Man Blinded by Gunshot in Convenience Store Robbery 25 Years Ago Competes in Ironman Race
Scott Leason, 63, crossed the finish line with the help of a guide.
Less than 25 years after Scott Leason was blinded after taking on a gunman during a convenience store robbery, the San Diego man is taking on the Ironman.
Leason, 63, crossed the finish line to cheers and encouragement during an Ironman event earlier this month in Southern California.
"Of course, when you finish, it feels awesome because it's so long," Leason told InsideEdition.com. "At 63 years old, I think I did pretty decent."
He participated in the Ironman Oceanside triathlon as part of a relay team. Led by a guide, Leason did the 13 mile half-marathon and crossed the finish line after two other members of his team tackled the 1.2-mile swim and the 56-mile bicycle ride.
"The cool thing about being a visually impaired triathlete is that you have a guide and partner through the whole race," he explained. "You really become great friends, a great team."
Leason said that he was working as a clerk at Circle K convenience store in La Quinta at 37 years old when two armed robbers shot him in the head.
"I didn’t do anything to upset these guys; they just shot me anyway," he said. "They meant to kill me. I was shot point-blank with a 9 mm to the head."
While he survived the incident, doctors had to remove both of his eyes.
"I wasn’t angry at first, but as time went on, I realized this kind of life is very different," he explained. "I had children, so I wasn’t seeing my children grow up and they were guiding me around — I wasn’t guiding them or being a dad. That was very upsetting, and as time went on, I felt like life was passing me by."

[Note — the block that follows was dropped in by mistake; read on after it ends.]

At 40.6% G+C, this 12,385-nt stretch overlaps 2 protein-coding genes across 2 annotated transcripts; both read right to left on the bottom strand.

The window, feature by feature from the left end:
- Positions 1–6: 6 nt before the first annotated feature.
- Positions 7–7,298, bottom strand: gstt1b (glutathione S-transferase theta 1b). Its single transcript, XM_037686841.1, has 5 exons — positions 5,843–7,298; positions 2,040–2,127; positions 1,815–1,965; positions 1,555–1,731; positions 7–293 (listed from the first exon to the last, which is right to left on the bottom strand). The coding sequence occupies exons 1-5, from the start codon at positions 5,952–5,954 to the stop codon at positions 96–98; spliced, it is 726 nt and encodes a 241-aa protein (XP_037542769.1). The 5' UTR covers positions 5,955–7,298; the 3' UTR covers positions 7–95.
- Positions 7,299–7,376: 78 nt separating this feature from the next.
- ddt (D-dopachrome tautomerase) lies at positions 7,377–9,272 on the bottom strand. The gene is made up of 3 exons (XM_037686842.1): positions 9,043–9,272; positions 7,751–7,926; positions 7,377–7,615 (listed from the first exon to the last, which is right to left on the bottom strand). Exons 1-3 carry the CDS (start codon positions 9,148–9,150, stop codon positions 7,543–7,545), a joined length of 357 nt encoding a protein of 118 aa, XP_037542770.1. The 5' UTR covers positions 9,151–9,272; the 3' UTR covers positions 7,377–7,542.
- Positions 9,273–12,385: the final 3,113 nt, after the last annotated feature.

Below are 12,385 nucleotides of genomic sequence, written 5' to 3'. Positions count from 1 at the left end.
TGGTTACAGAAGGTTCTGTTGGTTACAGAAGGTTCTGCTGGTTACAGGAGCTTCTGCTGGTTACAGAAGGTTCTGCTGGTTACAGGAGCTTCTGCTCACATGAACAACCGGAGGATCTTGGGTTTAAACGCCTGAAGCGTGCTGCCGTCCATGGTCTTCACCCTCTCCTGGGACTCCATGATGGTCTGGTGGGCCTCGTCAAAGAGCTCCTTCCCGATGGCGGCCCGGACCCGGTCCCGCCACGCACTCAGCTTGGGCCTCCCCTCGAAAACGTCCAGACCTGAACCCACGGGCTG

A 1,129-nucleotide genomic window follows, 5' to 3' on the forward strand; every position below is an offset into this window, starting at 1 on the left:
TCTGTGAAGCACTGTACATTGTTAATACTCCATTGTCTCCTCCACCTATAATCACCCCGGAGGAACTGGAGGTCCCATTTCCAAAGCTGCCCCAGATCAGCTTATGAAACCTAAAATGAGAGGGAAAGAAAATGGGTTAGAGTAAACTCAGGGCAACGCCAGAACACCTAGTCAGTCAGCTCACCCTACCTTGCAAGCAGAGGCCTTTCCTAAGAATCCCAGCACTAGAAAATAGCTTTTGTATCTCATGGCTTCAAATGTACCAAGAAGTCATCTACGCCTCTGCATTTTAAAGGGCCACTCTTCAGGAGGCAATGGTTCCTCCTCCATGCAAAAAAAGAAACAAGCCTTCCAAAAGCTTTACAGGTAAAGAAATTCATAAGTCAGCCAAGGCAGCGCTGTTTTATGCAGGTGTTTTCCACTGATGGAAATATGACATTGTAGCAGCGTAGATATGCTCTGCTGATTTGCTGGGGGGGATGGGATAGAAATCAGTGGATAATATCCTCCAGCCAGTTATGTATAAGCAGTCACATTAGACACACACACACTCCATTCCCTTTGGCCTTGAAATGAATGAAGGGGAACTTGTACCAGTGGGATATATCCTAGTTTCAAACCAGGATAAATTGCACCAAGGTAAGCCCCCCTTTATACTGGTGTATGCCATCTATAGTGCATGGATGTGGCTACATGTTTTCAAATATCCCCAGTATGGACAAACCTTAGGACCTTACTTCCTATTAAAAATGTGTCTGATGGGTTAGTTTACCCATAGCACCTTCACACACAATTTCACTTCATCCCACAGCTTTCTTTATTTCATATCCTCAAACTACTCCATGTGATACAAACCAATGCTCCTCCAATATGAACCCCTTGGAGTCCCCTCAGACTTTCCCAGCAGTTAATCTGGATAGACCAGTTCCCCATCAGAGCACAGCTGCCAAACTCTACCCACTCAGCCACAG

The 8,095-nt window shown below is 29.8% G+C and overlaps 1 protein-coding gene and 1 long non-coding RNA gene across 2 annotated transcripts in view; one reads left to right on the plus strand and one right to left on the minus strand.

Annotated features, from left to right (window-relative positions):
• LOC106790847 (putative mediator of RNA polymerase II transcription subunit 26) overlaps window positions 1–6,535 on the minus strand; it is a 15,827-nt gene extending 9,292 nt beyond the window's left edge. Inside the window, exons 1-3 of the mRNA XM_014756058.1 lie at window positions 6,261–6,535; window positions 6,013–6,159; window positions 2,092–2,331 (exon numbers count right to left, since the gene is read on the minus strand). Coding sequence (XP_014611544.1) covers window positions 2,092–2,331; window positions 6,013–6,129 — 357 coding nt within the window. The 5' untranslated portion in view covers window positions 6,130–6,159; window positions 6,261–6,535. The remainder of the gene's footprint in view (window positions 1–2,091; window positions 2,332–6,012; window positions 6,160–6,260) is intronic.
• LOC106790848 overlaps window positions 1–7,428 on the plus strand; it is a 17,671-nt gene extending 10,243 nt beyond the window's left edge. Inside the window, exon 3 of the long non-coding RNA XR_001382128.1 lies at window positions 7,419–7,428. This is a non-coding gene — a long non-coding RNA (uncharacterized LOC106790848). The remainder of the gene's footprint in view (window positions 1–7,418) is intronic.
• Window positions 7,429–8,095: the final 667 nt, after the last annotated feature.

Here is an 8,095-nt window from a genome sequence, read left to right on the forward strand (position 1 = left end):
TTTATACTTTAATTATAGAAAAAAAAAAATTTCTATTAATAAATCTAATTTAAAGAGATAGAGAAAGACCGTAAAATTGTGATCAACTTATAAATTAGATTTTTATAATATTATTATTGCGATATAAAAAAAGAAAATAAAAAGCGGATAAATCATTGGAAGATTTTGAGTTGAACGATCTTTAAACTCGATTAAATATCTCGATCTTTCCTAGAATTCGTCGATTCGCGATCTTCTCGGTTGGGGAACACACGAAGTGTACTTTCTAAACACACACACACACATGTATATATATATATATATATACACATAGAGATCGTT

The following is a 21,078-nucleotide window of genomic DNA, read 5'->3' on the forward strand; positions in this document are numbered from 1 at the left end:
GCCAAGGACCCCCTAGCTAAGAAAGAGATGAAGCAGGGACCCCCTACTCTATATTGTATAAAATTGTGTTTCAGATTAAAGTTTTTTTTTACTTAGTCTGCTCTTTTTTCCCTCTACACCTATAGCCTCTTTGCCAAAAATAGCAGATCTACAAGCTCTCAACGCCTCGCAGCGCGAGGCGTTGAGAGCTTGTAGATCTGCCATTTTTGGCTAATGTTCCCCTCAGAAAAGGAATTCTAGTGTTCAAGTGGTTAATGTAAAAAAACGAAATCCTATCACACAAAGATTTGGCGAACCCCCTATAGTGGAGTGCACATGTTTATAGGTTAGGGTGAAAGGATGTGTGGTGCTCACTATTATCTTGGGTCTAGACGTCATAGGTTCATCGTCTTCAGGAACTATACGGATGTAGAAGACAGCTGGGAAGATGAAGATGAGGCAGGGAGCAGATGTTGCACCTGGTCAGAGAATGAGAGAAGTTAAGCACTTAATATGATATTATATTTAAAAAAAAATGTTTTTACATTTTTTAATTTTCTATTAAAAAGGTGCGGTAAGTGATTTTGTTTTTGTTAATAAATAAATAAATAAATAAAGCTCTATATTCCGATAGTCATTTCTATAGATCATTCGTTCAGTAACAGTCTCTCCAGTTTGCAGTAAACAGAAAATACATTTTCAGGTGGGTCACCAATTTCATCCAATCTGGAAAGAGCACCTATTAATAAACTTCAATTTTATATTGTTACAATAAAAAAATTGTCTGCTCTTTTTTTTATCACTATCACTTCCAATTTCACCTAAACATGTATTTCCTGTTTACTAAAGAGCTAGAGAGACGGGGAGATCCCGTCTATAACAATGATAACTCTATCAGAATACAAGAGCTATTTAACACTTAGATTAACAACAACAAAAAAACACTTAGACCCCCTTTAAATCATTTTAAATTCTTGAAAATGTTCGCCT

Leason said he eventually hit rock bottom, and started abusing drugs and alcohol to deal with his anger.
He realized he had to turn his life around at age 50, focusing on exercise and sports.
"There’s a lot of emotional issues you go through when something like this happens, and exercise was a really key component in helping me fight anything that came up," Leason said.
Through the Challenged Athletes Foundation, he was introduced to water skiing and surfing, sports he enjoyed as a boy.
Leason now competes in different watersports competitions around the country, and raced in this year’s Ironman Oceanside as a way to raise money and give back to the organizations that helped him return to living a normal life.
"When I was blinded, I would have never dreamed I would be in Ironman and surfing championships," he said. "Now, I’m reaching my goals."
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